I guess only time will tell if this is going to be a good or bad thing for the locals, but one thing is for sure, in a place like Baja progress is noticeable, recognizable, and so far, moving at high speed!

 

A curious herd of donkeys we met on one of our hikes. You just never know what you're going to see down here!

The above photo is here to show you that even with all the changes, old Mexico is still right around the corner. We came across these curious donkeys on one of our hikes and you still see the occasional horse, mule or donkey, complete with tack,  tied up beside a very modern store or restaurant in Loreto. It’s kind of nice that the old still co-exists side by side with the new.

 

Before I sign off I just want to take this moment to wish all of you Feliz Navidad and Prospero Anos Nuevo! See you in 2014!

Oh baby, it’s cold and wet here!

26 Apr

So here we are, back on Vancouver Island, which isn’t really home anymore, but we’re a lot closer than we were. The trip home took us 10 days, and once again, just like the proverbial horses headed to the barn, the closer to Canada we got the quicker we moved. I have to apologize for the lack of photos, since I just didn’t see anything interesting enough to take pictures of. This is the problem with taking the same route home more than once, everything becomes familiar and after a few more times, uninteresting.

We spent 2 lovely nights at our favourite Baja campsite, in San Quintin, though this time around it was anything but quiet. Since the weather was sunny, warm and sultry, and it was the start of the Easter holidays, the beach was filled everyday with picnicking and partying locals. Lots of good food, people and  music. Not to mention the beach itself being used as a freeway, plus a full scale clam fishery underway. It was fun, lively, entertaining and interesting. It’s such a neat place at any time and we know we’re always going to enjoy our stays. Plus you can’t beat the price $120 pesos a night. With the Canadian dollar doing so well these days that’s a grand total of  $10.00. Now I have to qualify a bit as they don’t have potable water for drinking available, but they do provide a sanitary dump  and have hot showers using brackish water. The view is great and depending on the  season, a variety of absolutely fresh seafood is available right out of the  Fishermen’s boats.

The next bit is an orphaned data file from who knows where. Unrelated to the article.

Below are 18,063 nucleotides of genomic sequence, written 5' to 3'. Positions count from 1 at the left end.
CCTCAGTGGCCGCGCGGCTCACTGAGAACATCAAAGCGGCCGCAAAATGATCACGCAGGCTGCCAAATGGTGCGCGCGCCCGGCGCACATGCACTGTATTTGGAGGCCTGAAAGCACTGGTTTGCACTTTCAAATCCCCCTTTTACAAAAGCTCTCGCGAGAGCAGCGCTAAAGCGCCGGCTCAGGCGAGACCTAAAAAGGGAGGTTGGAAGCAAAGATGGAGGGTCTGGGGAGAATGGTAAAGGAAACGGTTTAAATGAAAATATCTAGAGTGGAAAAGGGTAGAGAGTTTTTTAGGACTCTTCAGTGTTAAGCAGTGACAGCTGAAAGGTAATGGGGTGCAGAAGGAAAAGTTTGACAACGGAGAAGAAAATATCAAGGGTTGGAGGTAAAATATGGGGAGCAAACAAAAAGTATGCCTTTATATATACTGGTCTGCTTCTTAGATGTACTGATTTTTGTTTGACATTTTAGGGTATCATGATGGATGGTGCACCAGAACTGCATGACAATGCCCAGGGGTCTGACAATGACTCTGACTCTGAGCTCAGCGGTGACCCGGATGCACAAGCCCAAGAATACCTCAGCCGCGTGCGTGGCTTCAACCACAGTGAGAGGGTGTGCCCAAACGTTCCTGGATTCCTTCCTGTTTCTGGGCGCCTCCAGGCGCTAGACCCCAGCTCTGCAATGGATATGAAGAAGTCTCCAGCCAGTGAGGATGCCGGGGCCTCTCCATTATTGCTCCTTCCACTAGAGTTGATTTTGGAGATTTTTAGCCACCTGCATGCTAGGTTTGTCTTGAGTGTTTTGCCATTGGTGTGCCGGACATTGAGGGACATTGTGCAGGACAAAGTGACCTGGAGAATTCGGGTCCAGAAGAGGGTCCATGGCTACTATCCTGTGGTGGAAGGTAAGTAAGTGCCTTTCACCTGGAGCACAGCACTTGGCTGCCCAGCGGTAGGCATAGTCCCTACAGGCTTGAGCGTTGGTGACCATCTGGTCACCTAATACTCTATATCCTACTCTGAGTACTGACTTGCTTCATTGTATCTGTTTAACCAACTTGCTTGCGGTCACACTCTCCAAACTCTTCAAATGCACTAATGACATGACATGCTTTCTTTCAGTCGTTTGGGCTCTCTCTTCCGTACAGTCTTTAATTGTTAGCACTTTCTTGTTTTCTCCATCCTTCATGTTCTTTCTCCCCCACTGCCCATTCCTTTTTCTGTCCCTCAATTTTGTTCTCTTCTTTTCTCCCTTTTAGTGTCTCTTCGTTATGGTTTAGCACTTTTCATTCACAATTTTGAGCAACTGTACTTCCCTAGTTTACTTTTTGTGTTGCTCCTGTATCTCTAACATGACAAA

Now, I have a dirty secret…I looooove BEEF!!!! Most especially steak and roasts. Don’t get me wrong, I’ll eat just about any type of seafood until it’s coming out my ears and you’ll never hear me complain, but every once in a while I need to eat  a thick, rare, tender steak, which are damned hard to come by in Baja. The beef cows there are free range as I’ve mentioned before but they are also in survivor mode, so there’s no such thing as a fat cow. Beef is definitely available but it’s best cut up fine, shredded or stewed, and if you do get a steak you’d better have good teeth.

Is all this leading somewhere you ask? Well, yes it is. I’m not fond of chain restaurants, but a few years ago we discovered a place called The Golden Corral in a small southern California town named El Centro. It’s a steak and seafood buffet where for $8.00 each before 4PM or $13.00 after, I can indulge my need for BEEF! Richard really just indulges me, but I notice he’s no slouch in the number of plates he goes through. Richard is a firm follower of the SeeFood Diet, you know, see food, eat food!

Anyways, I make him go this way every time we leave Baja, just so I can indulge my need to sink my teeth into a nice piece of rare steak. It causes interesting travel plans since whichever route we use to get home always starts at El Centro. This time was pretty pedestrian, we drove around the west side of the Salton Sea, a route we hadn’t been on before, then just took secondary roads west until we hit the I5. For once, our mechanical problems were simple, a torn fan belt, and replacement of a couple of wheel lug bolts. Both times when need appeared so did salvation. The belt was replaced with an old one we had with us, then a Napa Auto Parts store on the side of the road sent us to a diesel parts shop just a couple of blocks from the Mojave Airport.

We got the belt and a chance to visit the historic airport where Burt Rutan built his SpaceShipOne which was the first civilian aircraft in space. He maintains his company Scaled Composites here which is considered the most creative company working in the aviation industry today.